(September 18, 2015) --

On August 21, 2015, the body of Zewie, one of Alabama's most well-known manatees, was recovered from Mobile Bay. Necropsy results and subsequent veterinary assessment have identified the cause of death as probable acute watercraft strike. Zewie's death is the first warm weather mortality of an adult manatee in Alabama since the Dauphin Island Sea Lab (DISL) began its manatee research program in 2007 and is the first known mortality due to a boat strike.

“We have always been proud to say that we did not have boat-related manatee mortality in Alabama waters,” said Ruth H. Carmichael, Senior Marine Scientist at DISL and Director of DISL's Manatee Sighting Network. “This event is unfortunate because we lost an endangered species and valuable member of our local manatee population, but also because we have to face the reality that even in a large water body like Mobile Bay and with relatively few manatees, boat strikes are possible.”

Zewie was first tagged by the DISL team in the Mobile-Tensaw Delta near Mobile, Alabama in 2010. Zewie was known as a regular seasonal visitor to Alabama waters, becoming a popular and familiar sight to local residents during the past 5 years. Zewie proved to be an explorer, traveling from Crystal River, Florida as far west as Lake Ponchartrain, Louisiana during his seasonal migration along the northern Gulf of Mexico coast. Zewie was also a gregarious manatee and was often sighted socializing with other manatees.

"Always be alert for manatees while boating in Mobile Bay and all Alabama coastal waters," added Dianne Ingram with the U.S. Fish and Wildlife Service Alabama Field Office. "Use polarized sunglasses and have a point person on watch as an observer. Manatees move slowly and are vulnerable to strikes from all motorized watercraft from personal watercraft to fishing boats or barges."

Meanwhile, the search continues for Brodie, who was originally captured and tagged in August 2012. Based on recent sightings, researchers anticipate that Brodie might be in the Choctawhatchee Bay area. There is also a chance that he could have moved northwesterly to Alabama or further east into Florida. We are asking for the public's help in locating him. The tag is white with a white antenna and red/blue reflective tape.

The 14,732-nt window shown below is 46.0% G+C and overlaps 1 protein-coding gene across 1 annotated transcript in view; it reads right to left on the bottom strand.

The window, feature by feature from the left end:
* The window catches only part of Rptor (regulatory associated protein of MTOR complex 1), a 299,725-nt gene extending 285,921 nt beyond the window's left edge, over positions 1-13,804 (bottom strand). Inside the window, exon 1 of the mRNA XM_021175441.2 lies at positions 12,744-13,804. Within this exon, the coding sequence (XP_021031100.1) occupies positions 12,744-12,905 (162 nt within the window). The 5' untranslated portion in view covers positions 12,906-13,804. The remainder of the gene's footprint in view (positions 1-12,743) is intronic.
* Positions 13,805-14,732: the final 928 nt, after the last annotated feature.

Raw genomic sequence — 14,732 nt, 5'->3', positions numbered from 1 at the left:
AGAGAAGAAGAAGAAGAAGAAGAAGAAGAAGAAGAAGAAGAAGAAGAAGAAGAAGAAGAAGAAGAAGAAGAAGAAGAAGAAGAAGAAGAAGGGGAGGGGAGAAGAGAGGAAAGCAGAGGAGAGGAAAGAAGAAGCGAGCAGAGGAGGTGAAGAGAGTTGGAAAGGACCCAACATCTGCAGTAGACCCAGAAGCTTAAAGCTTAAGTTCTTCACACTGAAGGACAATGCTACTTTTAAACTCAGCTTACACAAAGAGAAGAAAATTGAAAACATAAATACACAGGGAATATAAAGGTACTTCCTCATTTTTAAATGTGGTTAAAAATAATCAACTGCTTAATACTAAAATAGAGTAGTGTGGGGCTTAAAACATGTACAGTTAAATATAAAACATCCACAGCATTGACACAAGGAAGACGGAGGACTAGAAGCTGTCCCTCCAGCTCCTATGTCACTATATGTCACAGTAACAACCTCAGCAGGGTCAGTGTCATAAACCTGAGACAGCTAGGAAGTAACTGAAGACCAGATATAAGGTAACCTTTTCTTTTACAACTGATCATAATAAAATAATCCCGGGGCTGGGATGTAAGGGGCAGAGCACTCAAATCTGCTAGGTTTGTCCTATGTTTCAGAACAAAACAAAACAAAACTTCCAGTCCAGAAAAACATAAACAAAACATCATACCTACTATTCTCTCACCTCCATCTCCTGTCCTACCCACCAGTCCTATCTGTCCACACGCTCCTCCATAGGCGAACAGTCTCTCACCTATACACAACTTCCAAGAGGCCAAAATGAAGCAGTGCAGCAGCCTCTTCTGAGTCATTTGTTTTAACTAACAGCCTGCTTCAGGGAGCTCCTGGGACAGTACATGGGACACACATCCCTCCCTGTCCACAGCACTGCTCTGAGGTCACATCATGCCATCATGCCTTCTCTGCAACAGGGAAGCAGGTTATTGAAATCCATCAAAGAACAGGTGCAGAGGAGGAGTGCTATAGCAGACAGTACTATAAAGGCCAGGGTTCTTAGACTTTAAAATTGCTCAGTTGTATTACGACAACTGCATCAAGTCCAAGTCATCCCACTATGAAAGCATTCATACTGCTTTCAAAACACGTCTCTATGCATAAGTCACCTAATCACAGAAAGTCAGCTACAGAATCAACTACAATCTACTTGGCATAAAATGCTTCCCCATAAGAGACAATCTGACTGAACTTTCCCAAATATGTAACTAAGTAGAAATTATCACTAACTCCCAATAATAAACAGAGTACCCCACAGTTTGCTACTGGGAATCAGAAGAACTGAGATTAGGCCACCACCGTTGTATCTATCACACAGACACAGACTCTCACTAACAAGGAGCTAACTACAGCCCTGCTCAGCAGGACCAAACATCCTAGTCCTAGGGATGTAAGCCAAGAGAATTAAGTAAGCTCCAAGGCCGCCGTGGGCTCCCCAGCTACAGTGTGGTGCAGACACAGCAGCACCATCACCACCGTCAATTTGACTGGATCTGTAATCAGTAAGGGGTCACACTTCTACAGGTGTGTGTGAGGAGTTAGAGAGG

IF YOU SEE ANY MANATEE, PLEASE:

  • As soon as possible, call DISL's Manatees Sighting Network toll-free at 1-866-493-5803 or visit manatee.disl.org to report online.
  • Stay 100 feet from the animal
  • If boating, cut your engine and drift until you are certain the animals has moved away
  • Take pictures and get GPS location, if possible
  • Give the time, date, and location where you saw the manatee.
  • Please leave a call back number, especially if you believe an animal is in distress.

DISL's Manatee Sighting Network also distributes, free of charge, yellow manatee area caution signs to any waterfront property owners in Alabama or Mississippi who would like to display a sign to alert boaters that manatees have been sighted in the area.

“We hope that by educating the public about when and where manatees are spending time in our waters, we can avoid boat strikes and safely share waterways with manatees, said Carmichael. “This is a reminder for all of us just how important it is to boat with caution.”

For more information about DISL's Manatee Sighting Network and research program, to receive a free manatee area caution sign, or to make a donation to support marine mammal stranding response and research contact manatee@disl.org.

Photo credits:

After a manatee dies, researchers can use a special scanner to recognize some known manatees like Zewie who have personal identification tags. Credit - Carmichael 2015

Zewie in 2010. Credit - Brinkman 2010
DISL researchers are currently searching for Brodie, a manatee wearing a small tag like the one shown here. Credit - MSN 2015